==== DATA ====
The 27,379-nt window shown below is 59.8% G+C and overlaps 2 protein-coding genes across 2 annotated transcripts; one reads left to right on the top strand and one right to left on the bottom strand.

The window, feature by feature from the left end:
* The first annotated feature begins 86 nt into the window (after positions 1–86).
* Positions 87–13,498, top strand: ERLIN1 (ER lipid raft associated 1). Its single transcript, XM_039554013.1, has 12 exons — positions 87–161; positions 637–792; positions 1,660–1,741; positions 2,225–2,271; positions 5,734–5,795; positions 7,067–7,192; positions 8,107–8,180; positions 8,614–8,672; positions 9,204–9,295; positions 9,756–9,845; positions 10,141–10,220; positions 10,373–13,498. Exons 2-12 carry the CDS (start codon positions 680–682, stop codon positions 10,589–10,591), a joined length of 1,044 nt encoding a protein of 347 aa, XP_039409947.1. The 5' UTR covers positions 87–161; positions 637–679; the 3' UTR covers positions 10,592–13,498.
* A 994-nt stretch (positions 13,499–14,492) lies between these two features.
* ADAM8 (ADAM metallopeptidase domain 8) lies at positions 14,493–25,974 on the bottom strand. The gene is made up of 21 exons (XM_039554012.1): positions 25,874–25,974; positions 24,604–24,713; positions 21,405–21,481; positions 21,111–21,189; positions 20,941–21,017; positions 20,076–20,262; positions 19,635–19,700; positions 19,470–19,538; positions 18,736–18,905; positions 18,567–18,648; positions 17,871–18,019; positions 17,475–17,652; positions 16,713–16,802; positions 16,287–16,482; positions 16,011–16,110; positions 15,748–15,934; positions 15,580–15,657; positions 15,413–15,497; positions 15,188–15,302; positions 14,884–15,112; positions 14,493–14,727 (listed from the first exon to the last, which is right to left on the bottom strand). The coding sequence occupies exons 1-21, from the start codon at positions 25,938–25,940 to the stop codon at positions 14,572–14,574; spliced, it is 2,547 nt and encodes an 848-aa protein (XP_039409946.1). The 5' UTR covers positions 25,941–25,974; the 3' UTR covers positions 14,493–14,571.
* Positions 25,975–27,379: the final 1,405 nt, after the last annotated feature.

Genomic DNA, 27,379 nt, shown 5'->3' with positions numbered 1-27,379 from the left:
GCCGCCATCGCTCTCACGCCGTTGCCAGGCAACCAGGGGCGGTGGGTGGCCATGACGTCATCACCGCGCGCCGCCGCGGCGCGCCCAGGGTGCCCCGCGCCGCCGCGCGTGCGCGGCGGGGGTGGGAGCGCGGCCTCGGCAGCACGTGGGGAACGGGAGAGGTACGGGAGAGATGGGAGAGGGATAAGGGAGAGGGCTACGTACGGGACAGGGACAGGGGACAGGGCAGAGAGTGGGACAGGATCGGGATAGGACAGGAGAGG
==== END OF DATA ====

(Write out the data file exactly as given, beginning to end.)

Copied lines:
The 27,379-nt window shown below is 59.8% G+C and overlaps 2 protein-coding genes across 2 annotated transcripts; one reads left to right on the top strand and one right to left on the bottom strand.

The window, feature by feature from the left end:
* The first annotated feature begins 86 nt into the window (after positions 1–86).
* Positions 87–13,498, top strand: ERLIN1 (ER lipid raft associated 1). Its single transcript, XM_039554013.1, has 12 exons — positions 87–161; positions 637–792; positions 1,660–1,741; positions 2,225–2,271; positions 5,734–5,795; positions 7,067–7,192; positions 8,107–8,180; positions 8,614–8,672; positions 9,204–9,295; positions 9,756–9,845; positions 10,141–10,220; positions 10,373–13,498. Exons 2-12 carry the CDS (start codon positions 680–682, stop codon positions 10,589–10,591), a joined length of 1,044 nt encoding a protein of 347 aa, XP_039409947.1. The 5' UTR covers positions 87–161; positions 637–679; the 3' UTR covers positions 10,592–13,498.
* A 994-nt stretch (positions 13,499–14,492) lies between these two features.
* ADAM8 (ADAM metallopeptidase domain 8) lies at positions 14,493–25,974 on the bottom strand. The gene is made up of 21 exons (XM_039554012.1): positions 25,874–25,974; positions 24,604–24,713; positions 21,405–21,481; positions 21,111–21,189; positions 20,941–21,017; positions 20,076–20,262; positions 19,635–19,700; positions 19,470–19,538; positions 18,736–18,905; positions 18,567–18,648; positions 17,871–18,019; positions 17,475–17,652; positions 16,713–16,802; positions 16,287–16,482; positions 16,011–16,110; positions 15,748–15,934; positions 15,580–15,657; positions 15,413–15,497; positions 15,188–15,302; positions 14,884–15,112; positions 14,493–14,727 (listed from the first exon to the last, which is right to left on the bottom strand). The coding sequence occupies exons 1-21, from the start codon at positions 25,938–25,940 to the stop codon at positions 14,572–14,574; spliced, it is 2,547 nt and encodes an 848-aa protein (XP_039409946.1). The 5' UTR covers positions 25,941–25,974; the 3' UTR covers positions 14,493–14,571.
* Positions 25,975–27,379: the final 1,405 nt, after the last annotated feature.

Genomic DNA, 27,379 nt, shown 5'->3' with positions numbered 1-27,379 from the left:
GCCGCCATCGCTCTCACGCCGTTGCCAGGCAACCAGGGGCGGTGGGTGGCCATGACGTCATCACCGCGCGCCGCCGCGGCGCGCCCAGGGTGCCCCGCGCCGCCGCGCGTGCGCGGCGGGGGTGGGAGCGCGGCCTCGGCAGCACGTGGGGAACGGGAGAGGTACGGGAGAGATGGGAGAGGGATAAGGGAGAGGGCTACGTACGGGACAGGGACAGGGGACAGGGCAGAGAGTGGGACAGGATCGGGATAGGACAGGAGAGG